The number of buyers is limited, too, although not as much as the number of sellers. No one buys expensive pharmaceuticals for taste or fun. Buyers are limited to those with the disease or condition that the patented drug is supposed to treat. (The number of people who qualify is an important variable in calculating drug pricing, which we’ll get to later.)

Transaction costs are sky high in medicine generally, mostly because the costs of medical treatment generally, let alone patented new drugs, are usually far too high for most patients to afford personally. So the patients don’t pay for them at all; only their insurance companies do. Anyone who has spent more than an hour dealing with insurance contracts and insurance companies knows that the “transaction costs” of insurance payment are considerable, if not astronomical.

As for patients having perfect information, of course they don’t. Not even their doctors do. That’s why Big Pharma is constantly getting in trouble for influencing doctors’ decisions with freebies, travel, research support, free samples and other marketing ploys. And in any event, it’s not the doctors or their patients who determine whether to prescribe a new drug; it’s the insurance companies, with all their legal and administrative transaction costs.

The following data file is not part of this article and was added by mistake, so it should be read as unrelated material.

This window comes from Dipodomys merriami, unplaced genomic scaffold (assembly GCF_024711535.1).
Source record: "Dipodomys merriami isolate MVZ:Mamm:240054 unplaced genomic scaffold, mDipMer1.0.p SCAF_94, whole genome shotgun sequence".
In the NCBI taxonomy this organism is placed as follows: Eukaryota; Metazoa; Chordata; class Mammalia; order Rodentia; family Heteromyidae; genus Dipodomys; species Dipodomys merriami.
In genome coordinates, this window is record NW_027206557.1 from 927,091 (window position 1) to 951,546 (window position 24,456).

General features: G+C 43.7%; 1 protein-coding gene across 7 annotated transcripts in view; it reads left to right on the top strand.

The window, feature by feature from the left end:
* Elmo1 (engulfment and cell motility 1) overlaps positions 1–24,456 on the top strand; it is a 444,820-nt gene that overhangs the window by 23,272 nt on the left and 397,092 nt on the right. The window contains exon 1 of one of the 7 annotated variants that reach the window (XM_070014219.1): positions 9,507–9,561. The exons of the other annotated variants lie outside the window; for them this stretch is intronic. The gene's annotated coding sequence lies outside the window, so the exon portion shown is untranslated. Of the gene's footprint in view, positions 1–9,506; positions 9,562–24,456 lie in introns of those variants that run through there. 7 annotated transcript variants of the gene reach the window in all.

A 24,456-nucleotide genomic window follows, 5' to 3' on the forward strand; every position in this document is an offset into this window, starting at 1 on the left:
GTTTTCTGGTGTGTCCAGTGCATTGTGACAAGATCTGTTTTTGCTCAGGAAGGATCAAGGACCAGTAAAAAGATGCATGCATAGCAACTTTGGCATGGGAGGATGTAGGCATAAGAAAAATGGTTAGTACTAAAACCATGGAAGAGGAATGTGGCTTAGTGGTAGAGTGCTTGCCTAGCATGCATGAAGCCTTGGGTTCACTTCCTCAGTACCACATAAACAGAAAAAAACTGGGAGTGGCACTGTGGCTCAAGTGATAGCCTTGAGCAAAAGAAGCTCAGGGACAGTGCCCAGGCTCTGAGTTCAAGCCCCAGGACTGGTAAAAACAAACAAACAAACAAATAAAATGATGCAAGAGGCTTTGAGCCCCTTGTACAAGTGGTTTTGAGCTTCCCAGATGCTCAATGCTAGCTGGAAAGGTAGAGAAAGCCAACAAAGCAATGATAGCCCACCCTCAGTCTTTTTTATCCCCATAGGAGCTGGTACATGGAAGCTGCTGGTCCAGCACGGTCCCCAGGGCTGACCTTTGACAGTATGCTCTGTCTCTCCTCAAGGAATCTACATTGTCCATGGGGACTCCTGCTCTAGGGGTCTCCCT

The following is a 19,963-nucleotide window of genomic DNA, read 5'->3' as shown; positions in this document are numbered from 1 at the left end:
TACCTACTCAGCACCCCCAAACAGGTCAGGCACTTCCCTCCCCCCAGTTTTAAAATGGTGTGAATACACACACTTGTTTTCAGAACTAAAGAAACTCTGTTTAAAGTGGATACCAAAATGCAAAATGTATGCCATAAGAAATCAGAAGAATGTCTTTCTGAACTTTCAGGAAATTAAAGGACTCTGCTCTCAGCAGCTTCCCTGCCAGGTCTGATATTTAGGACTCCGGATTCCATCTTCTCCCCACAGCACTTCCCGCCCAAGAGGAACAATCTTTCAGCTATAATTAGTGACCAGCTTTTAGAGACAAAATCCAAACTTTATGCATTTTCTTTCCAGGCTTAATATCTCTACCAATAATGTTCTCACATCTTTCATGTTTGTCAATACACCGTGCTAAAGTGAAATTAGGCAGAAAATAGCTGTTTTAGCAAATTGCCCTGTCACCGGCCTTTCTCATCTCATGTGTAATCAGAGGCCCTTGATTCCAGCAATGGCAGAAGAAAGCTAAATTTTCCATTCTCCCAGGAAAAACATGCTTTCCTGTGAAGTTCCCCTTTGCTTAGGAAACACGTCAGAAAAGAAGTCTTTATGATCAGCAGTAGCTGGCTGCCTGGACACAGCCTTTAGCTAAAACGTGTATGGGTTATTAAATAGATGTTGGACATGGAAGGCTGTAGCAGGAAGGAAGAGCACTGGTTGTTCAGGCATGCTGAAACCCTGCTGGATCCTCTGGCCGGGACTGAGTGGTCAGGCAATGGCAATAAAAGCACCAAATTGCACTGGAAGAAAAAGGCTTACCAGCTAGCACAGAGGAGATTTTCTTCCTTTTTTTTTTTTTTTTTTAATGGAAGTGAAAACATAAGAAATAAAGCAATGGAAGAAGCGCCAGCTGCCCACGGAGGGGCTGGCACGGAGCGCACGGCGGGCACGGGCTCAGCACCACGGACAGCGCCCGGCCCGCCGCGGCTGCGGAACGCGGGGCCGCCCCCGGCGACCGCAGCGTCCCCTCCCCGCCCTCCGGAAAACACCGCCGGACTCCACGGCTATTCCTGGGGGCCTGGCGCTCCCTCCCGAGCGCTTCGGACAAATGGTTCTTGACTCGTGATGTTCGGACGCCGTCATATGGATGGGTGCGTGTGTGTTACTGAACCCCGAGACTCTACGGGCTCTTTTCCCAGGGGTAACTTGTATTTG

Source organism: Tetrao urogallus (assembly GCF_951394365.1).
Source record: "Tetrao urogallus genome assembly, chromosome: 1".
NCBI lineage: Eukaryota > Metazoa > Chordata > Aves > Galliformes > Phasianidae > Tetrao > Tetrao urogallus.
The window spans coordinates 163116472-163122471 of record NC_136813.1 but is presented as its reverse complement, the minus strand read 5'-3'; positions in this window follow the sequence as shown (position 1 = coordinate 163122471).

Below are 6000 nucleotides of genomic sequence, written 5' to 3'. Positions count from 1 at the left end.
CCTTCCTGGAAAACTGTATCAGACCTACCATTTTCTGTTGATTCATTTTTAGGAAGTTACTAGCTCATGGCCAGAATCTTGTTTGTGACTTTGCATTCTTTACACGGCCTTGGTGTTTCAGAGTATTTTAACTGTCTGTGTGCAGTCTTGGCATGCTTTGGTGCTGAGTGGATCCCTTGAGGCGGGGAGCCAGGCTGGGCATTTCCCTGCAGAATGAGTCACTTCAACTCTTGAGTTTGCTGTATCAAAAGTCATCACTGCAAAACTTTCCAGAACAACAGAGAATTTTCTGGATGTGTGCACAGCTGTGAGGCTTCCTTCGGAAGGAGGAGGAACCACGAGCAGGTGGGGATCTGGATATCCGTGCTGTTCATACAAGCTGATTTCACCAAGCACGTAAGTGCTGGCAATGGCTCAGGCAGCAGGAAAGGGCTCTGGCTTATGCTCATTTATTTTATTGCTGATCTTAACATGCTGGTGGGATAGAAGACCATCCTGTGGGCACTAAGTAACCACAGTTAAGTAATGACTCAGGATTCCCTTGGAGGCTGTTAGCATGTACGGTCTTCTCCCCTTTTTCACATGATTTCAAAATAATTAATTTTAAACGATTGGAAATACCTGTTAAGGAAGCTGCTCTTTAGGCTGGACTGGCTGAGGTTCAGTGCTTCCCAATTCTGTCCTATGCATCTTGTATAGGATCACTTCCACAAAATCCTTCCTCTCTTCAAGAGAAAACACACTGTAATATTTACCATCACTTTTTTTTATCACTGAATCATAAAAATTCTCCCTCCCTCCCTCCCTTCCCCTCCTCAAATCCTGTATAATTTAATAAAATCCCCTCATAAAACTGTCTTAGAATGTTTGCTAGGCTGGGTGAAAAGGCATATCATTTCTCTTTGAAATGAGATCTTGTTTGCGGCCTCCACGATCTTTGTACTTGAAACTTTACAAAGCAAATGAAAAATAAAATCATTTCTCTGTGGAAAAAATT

So let’s take stock. So-called “markets” in patented new pharmaceuticals obey not a single one of the four most basic assumptions that free markets are supposed to follow. More than that. On all four assumptions, these products depart wildly from anything that Adam Smith would have recognized as a “market.”

So the next time you hear a representative of Big Pharma speaking of “market prices” for patented new drugs, only one response is appropriate. A big belly laugh—which (if you are a patient) might fade into hysterical laughter.

So if The Market God doesn’t set new drug prices, what does? I’m glad you asked. A few years ago, in one of my last pieces of academic research, I wrote a published paper on precisely that point. This post is the Cliff Notes version.

When a new drug is patented and has no reasonable substitutes, that patent owner has both a legal and an economic monopoly. The patent provides the legal monopoly, and the lack of practical substitutes provides the economic monopoly.

Under those circumstances, the patients who suffer the disease or condition that the drug ameliorates or cures have no choice but to buy the drug, or to suffer or die. Those circumstances, of course, are nothing like what Adam Smith contemplated when he called markets “free.”

Some patients who can’t afford the drug—or who can’t afford insurance to pay for the drug—will do exactly that. They will suffer or die, not because of their medical condition, but for lack of cash or a reasonable socioeconomic system to afford them treatment.